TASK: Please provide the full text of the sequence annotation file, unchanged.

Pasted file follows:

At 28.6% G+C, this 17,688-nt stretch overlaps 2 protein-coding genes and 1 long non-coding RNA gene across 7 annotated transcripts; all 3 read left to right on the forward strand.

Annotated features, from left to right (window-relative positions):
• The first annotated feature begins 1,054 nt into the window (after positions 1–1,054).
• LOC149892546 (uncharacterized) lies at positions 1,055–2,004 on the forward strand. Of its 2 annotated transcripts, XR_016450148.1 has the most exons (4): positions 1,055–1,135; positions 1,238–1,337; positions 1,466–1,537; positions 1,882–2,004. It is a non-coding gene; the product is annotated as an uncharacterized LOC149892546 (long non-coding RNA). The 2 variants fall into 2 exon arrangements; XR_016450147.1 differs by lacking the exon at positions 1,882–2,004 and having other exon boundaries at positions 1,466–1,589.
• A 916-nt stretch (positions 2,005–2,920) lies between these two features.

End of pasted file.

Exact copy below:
At 28.6% G+C, this 17,688-nt stretch overlaps 2 protein-coding genes and 1 long non-coding RNA gene across 7 annotated transcripts; all 3 read left to right on the forward strand.

Annotated features, from left to right (window-relative positions):
• The first annotated feature begins 1,054 nt into the window (after positions 1–1,054).
• LOC149892546 (uncharacterized) lies at positions 1,055–2,004 on the forward strand. Of its 2 annotated transcripts, XR_016450148.1 has the most exons (4): positions 1,055–1,135; positions 1,238–1,337; positions 1,466–1,537; positions 1,882–2,004. It is a non-coding gene; the product is annotated as an uncharacterized LOC149892546 (long non-coding RNA). The 2 variants fall into 2 exon arrangements; XR_016450147.1 differs by lacking the exon at positions 1,882–2,004 and having other exon boundaries at positions 1,466–1,589.
• A 916-nt stretch (positions 2,005–2,920) lies between these two features.